The song is hosted on YouTube, Spotify and Apple Music.

Caption: Screenshot of a single released in May 2023 dedicated to Maldonado and hosted by Apple Music as well as other platforms. A section of the lyrics say “Everyday I traffic people…” Source: Screenshot from Apple Music.

Another song dedicated to Maldonado makes reference to his apparent smuggling service run between Honduras, Guatemala, Mexico and the US. 

A section of the song is dedicated to his alleged semi- trailer truck operation and ‘immunity’ or sponsorship when they cross the border. 

The lyrics include:

“A new route, the lorries move ahead loaded 

They crossed the line [border], very well protected.….

…..They depart from Reynosa bound for the other side…”

The image accompanying the song shows an AI generated illustration of a semi-trailer truck crossing a checkpoint with what appears to be the Mexican and US flags on either side of the crossing.

Maldonado posted testimonial videos of alleged migrants travelling inside the cabin or sleeper of semi-trailer trucks, but not in the trailers themselves.

Semi-trailers or lorries have been used to smuggle many migrants across Mexico and the US-Mexico border, sometimes with fatal consequences. In March 2022, a heavily pregnant woman from Nicaragua died after being left abandoned with 160 other migrants inside the cargo space of a semi-trailer in Monclova, Coahuila, Mexico. A few months later, in June, 53 people died after being trapped in a trailer truck found near Lackland Air Force Base in San Antonio, Texas.  Our partners CLIP and an alliance of Latin American outlets have reported on migrant trailers in more detail, here.

A Real Coyote, an Influencer or Just a Con? 

The real purpose behind Maldonado’s account remains unclear.

Bellingcat contacted TikTok to ask about our findings. After we reached out to them Maldonado’s account was banned for violating TikTok guidelines. TikTok reviewed other ads we identified and said they removed those which violated their guidelines. TikTok told us that it prohibits content that facilitates human smuggling and trafficking, pointing us to their Community Guidelines. TikTok told us that in 2023 they launched a number of search interventions to alert its community to the risks of human smuggling and trafficking, so far this has been rolled out across countries in Europe. TikTok told us that content moderation at scale requires constant improvement of policies and enforcement strategies.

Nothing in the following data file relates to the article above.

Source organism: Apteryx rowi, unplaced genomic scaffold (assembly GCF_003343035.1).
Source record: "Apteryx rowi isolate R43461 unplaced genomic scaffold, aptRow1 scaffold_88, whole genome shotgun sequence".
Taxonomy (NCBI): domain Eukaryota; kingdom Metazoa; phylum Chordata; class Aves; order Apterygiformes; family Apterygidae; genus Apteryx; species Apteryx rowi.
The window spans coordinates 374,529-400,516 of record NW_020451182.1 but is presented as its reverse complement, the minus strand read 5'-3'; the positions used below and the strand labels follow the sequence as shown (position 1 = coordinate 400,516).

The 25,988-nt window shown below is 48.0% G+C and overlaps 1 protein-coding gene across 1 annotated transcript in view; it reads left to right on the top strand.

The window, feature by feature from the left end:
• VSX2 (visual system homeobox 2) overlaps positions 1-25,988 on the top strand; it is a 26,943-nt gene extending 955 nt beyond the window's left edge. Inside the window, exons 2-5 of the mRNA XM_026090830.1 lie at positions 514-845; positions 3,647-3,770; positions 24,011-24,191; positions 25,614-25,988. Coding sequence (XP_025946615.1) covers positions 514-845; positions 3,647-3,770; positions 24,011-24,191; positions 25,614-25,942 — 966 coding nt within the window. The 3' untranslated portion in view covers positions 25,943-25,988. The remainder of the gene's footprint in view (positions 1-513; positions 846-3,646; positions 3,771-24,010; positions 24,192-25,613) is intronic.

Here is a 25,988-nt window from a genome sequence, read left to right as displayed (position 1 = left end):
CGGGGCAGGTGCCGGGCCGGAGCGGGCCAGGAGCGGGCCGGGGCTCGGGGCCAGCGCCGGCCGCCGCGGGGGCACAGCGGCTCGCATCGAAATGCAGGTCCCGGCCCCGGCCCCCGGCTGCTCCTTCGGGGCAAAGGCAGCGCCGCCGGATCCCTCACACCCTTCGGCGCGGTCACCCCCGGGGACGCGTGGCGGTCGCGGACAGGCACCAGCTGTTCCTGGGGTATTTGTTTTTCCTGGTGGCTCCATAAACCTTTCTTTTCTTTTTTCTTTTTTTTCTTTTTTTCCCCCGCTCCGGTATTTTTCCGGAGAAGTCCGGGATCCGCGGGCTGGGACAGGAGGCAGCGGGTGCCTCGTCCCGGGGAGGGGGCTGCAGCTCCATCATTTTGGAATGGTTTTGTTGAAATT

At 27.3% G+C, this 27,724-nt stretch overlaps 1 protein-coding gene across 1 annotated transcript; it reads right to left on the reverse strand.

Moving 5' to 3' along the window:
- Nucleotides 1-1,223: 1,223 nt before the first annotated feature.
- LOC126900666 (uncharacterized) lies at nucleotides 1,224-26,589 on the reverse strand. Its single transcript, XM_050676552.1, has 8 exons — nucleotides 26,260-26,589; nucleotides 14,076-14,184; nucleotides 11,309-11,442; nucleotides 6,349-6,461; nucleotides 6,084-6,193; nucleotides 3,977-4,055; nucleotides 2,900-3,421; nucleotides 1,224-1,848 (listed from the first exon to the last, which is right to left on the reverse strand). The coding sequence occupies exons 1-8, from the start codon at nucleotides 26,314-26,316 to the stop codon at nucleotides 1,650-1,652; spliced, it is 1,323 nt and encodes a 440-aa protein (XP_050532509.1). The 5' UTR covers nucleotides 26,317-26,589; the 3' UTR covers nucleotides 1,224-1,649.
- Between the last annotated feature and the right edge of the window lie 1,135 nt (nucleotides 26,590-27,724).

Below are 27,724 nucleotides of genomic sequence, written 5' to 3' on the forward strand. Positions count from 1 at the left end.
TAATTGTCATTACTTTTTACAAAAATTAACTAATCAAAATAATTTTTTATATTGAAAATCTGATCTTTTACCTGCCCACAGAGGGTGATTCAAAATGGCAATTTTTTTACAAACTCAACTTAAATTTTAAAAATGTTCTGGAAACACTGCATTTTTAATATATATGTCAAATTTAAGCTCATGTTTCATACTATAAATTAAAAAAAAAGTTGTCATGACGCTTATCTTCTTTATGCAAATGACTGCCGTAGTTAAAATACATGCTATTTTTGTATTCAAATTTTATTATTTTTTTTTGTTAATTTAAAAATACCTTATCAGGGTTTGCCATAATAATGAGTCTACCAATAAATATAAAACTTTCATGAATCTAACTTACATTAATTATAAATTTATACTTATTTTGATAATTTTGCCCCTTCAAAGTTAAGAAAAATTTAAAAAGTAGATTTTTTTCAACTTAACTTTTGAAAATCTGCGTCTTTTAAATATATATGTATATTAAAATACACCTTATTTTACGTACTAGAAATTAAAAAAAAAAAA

We showed Maldonado’s account to Guadalupe Correa-Cabrera, Professor at  George Mason University and expert in organised crime, immigration, border security, social movements and human trafficking. 

She told us that TikTok posts about smuggling operations exploded after Title 42 was introduced by former US President Trump in 2020, allowing US border officials to turn away migrants on the grounds of preventing the spread of Covid-19. Regardless of their true purpose, many of the posts on TikTok create a sense of urgency about migrant crossing, promoting an attitude that the opportunity to cross into the United States is ‘now or never’, Correa-Cabrera said. 

“As with any other economic activity the utilisation of social media is fundamental.” 

Correa-Cabrera said that it was “absolutely” the case that Maldonado’s account was designed to give the impression that he is involved in people smuggling and that there appears to be a well thought out strategy behind the account. 

“This appears to be a deliberate consistent message repeated again and again. That he is involved in people smuggling, that this is what people smugglers do.”

“There are a lot of resources behind that account.”